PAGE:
Norwegian bassist and composer Eivind Opsvik merges an interest in early fusion with a characteristically Nordic sensibility. The music on Overseas is atmospheric, full of shifting, dark pastel textures. The rhythms underpinning the sounds always seem to be on the verge of finding a groove, yet remain fluid, almost to the point of formlessness. On "Punchball," for example, seemingly random sounds emerge from a void, peeps and pucks and blips looking for a context. Yet, Opsvik keeps it rooted with a four-note funk phrase every few bars. The sound grows fuller, though not focused until an insistent groove emerges in the closing minutes.
One of the more melodic concerts in the series, opening with piano and guitar improvisations, then moving into tracks from Bestiary and other rhythmic pieces from the last decade.
"La scala di seta" is an operatic farsa comica in one act by Gioachino Rossini to a libretto by Giuseppe Maria Foppa. It was first performed in Venice, Italy, at the Teatro San Moisè on 9 May 1812. The overture has been frequently recorded and continues to be featured in the modern concert repertoire.
From 1810 to 1813, the young Rossini composed four Italian farse, beginning with La cambiale di matrimonio (The Bill of Marriage), his first opera, and ending with Il Signor Bruschino. These types of short pieces were popular in Venice at the end of the 18th century and the beginning of the 19th century. The pieces were intimate, with a cast of five to seven singers, always including a pair of lovers, at least two comic parts, and one or two other minor roles. The style called for much visual comedy improvised by the players. As compared to many genres of opera, acting and comedic talent is more important relative to the required singing ability. Rossini’s farces also have a significant sentimental element.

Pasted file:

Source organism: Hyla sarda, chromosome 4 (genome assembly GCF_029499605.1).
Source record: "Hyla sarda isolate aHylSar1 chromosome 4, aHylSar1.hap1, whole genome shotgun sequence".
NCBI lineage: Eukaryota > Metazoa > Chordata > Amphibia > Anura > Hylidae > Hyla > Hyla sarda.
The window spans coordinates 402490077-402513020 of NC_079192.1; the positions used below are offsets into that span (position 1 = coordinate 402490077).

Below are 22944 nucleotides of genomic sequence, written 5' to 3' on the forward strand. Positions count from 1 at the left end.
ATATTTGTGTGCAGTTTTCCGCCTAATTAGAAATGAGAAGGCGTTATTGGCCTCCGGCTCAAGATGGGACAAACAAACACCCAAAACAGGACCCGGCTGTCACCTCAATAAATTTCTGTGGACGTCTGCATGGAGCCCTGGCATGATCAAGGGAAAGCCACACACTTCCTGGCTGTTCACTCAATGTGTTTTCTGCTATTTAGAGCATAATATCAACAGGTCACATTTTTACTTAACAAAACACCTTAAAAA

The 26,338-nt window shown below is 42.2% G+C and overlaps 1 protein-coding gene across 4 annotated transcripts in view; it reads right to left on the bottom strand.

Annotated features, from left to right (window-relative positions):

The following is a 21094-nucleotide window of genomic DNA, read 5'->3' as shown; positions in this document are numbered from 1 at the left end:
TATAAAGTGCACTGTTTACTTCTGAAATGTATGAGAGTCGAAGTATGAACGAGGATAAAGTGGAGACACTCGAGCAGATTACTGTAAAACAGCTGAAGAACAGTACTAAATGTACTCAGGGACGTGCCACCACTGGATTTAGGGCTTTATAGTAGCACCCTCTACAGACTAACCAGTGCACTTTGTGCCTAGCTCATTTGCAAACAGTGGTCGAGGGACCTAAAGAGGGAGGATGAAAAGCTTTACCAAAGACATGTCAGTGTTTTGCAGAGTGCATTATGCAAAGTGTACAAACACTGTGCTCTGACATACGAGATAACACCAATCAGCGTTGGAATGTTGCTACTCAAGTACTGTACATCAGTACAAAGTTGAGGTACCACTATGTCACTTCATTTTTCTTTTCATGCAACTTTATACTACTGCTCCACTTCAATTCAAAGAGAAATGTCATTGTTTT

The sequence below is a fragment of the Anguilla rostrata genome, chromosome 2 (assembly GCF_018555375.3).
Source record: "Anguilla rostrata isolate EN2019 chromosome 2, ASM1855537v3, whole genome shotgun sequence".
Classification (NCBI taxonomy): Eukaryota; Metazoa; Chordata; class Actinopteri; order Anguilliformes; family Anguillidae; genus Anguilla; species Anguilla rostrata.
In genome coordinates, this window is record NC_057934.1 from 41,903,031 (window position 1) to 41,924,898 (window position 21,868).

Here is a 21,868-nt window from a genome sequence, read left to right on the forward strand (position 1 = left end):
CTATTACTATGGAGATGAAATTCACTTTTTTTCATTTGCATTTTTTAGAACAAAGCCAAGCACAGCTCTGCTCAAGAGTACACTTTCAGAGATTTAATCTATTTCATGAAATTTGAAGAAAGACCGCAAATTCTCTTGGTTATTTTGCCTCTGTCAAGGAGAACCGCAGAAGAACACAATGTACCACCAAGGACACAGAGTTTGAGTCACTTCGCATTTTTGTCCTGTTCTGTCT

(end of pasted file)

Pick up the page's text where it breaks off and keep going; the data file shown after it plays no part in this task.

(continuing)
This album has an interesting concept, alternating four original blues with five adaptations of melodies from classical works by Bach. The Modern Jazz Quartet had long been quite adept in both areas, and despite a certain lack of variety on this set (alternating back and forth between the two styles somewhat predictably), the music is largely enjoyable. Vibraphonist Milt Jackson, pianist John Lewis (doubling here on harpsichord), bassist Percy Heath, and drummer Connie Kay were still all very much in their musical prime during the 21st year of the MJQ's existence.
This eponymous album is the first (and probably only) to document the music of the late-'60s psychedelic rock group My Indole Ring. A local legend in Vancouver, Canada, back in 1967-1969, the quartet did not even release a single but, 25 years after the fact, this CD presents demos and live recordings that were all previously unavailable. Judging from this hour's worth of material, My Indole Ring definitely had something going. The set kicks off with "Orange Float Petals," an impressive acid rock song that became the group's signature tune. Full of instrumental quirks and imaginative vocal harmonies, this one is anthology material…